With no other options, Alice made the difficult decision to place her two youngest sons, Alfred and Stephen, in the care of the Dr. Barnardo’s organisation. On 1 May 1899, Alice took the boys to Barnardo’s, possibly the one in nearby Barkingside, and they were admitted that very same day. The boys were separated when ten year old Alfred was transferred to Leopold House in Limehouse where he remained for four months before being sent to Canada.
Leopold House on Burdett Road opened in 1883 and after it was extended in 1887, it could accommodate over 450 boys between the ages of 10 and 13. Five year old Stephen was considered too young for emigration so he was boarded out first at Messing near Colchester and then at Palgrave near Diss on the Norfolk-Suffolk border. He returned to Leopold House and was sent to Canada in July 1904.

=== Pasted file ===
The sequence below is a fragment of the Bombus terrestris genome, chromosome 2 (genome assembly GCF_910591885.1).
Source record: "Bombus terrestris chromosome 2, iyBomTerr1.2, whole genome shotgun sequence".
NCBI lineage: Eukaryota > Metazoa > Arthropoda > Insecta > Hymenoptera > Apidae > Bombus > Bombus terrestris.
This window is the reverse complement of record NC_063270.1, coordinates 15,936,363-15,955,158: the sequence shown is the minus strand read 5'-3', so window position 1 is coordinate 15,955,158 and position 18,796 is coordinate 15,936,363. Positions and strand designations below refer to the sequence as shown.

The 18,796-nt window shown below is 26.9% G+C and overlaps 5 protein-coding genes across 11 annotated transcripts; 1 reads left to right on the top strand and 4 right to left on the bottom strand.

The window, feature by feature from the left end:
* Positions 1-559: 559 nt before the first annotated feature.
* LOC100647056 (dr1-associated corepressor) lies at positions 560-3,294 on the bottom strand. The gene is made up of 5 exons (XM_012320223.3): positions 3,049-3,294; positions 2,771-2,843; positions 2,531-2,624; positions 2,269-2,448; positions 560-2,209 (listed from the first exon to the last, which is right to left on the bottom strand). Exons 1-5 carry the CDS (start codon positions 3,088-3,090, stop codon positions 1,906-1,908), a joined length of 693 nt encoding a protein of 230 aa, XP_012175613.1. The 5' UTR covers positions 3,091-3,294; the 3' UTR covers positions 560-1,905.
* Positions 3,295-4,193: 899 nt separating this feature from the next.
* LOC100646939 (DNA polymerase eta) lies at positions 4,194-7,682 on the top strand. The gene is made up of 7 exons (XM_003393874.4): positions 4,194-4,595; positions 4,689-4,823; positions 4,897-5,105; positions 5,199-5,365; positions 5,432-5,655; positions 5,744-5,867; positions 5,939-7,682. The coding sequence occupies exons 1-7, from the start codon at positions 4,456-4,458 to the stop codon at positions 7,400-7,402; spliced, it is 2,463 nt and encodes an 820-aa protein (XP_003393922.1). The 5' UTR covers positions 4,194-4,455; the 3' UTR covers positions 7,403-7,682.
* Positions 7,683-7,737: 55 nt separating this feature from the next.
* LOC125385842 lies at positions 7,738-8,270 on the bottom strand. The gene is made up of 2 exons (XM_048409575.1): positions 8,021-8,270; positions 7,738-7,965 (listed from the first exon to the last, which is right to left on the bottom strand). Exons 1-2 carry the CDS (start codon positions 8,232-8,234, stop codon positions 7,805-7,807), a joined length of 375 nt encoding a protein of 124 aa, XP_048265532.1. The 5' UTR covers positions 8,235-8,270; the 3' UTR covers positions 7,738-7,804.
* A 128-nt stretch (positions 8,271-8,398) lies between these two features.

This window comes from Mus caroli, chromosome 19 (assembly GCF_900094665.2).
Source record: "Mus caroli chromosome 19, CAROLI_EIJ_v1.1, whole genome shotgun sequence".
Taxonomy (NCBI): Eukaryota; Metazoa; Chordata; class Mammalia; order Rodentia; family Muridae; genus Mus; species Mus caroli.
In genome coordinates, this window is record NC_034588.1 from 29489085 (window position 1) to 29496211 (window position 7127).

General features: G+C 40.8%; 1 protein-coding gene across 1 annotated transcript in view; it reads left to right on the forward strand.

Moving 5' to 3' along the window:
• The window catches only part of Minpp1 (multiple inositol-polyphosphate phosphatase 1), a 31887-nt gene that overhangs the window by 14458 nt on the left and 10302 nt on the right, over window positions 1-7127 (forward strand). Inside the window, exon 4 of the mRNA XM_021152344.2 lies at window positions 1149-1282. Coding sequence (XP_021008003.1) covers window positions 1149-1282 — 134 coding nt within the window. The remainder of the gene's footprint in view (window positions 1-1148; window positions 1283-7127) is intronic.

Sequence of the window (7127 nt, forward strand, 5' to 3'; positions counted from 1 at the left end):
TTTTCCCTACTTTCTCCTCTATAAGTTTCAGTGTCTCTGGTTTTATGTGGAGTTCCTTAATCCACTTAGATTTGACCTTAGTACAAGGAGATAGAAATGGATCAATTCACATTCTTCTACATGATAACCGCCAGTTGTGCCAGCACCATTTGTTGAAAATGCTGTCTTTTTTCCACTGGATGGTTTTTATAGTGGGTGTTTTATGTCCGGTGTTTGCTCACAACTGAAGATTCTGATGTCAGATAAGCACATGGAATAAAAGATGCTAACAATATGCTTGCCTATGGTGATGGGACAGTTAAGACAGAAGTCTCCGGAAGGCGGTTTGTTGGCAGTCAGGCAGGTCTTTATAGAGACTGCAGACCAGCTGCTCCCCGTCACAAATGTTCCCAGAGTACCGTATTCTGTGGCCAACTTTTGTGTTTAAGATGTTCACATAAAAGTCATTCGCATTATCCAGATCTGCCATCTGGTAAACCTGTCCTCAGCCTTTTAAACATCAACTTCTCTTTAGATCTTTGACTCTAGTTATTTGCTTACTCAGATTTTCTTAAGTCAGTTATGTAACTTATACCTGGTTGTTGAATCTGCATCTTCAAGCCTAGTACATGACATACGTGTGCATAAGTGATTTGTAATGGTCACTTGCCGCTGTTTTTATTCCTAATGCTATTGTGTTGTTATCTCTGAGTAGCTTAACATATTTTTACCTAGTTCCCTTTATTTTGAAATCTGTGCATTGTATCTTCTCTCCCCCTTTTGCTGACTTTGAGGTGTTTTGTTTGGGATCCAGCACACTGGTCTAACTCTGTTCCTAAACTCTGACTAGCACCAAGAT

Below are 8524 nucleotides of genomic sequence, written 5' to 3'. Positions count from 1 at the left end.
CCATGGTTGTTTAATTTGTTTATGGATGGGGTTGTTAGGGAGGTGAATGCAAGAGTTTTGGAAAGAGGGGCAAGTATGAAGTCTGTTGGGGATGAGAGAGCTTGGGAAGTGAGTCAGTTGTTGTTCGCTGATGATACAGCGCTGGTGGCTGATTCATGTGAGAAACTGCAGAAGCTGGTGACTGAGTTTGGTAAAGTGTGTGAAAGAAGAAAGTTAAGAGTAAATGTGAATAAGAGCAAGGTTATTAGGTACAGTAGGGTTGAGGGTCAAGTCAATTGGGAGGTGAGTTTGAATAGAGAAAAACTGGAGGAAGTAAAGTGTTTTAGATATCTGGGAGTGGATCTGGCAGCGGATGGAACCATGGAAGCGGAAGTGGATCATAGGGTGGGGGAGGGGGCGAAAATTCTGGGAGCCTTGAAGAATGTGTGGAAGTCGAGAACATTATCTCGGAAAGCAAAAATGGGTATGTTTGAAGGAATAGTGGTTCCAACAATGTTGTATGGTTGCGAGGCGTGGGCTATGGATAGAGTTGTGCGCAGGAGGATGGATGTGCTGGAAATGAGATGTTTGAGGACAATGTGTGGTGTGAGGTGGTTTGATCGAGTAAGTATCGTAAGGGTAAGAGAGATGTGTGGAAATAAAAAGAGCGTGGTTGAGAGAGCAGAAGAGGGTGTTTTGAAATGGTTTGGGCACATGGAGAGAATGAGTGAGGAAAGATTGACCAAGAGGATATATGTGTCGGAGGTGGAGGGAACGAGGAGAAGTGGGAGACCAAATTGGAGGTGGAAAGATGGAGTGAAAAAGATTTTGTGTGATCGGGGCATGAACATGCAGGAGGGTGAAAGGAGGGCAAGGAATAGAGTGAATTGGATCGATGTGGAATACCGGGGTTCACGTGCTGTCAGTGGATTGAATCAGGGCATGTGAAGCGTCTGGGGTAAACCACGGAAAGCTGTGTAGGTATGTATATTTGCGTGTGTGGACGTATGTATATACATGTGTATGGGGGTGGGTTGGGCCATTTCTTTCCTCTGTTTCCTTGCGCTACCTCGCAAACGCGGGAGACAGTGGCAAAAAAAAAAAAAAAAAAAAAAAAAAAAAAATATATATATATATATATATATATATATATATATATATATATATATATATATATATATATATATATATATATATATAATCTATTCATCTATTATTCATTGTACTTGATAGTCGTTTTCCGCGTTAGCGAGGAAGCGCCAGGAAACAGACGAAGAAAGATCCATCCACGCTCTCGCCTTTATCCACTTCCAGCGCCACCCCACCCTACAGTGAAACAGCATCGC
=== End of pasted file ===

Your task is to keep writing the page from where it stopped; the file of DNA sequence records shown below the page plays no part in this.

Stephen went to the home of a doctor in Toronto and was then employed by the CPR as a telegrapher. He joined the army in WWI, served in Europe, winning the DCM: returned to the CPR after the war, married in 1926 and was stationed in Chapleau, where he succumbed to cancer in1930. I have not been able to find an adult picture of him. We have no knowledge of Alfred ever meeting his brother after his arrival in Canada.
Stephen George Mallentine
|Name:||Stephen George Mallentine|
|Birth Date:||abt 1895|
|Birth Place:||Plaestow, England|
|Death Date:||17 Feb 1930|
|Death Place:||Sudbury, Ontario, Canada|
|Cause of Death:||Carcinoma of Colon (Sigmond Flexure)|
|Name:||Stephen George Mallindine|
|Birth Date:||26 Dec 1892|
|Birth Location:||Illford, Essex, England|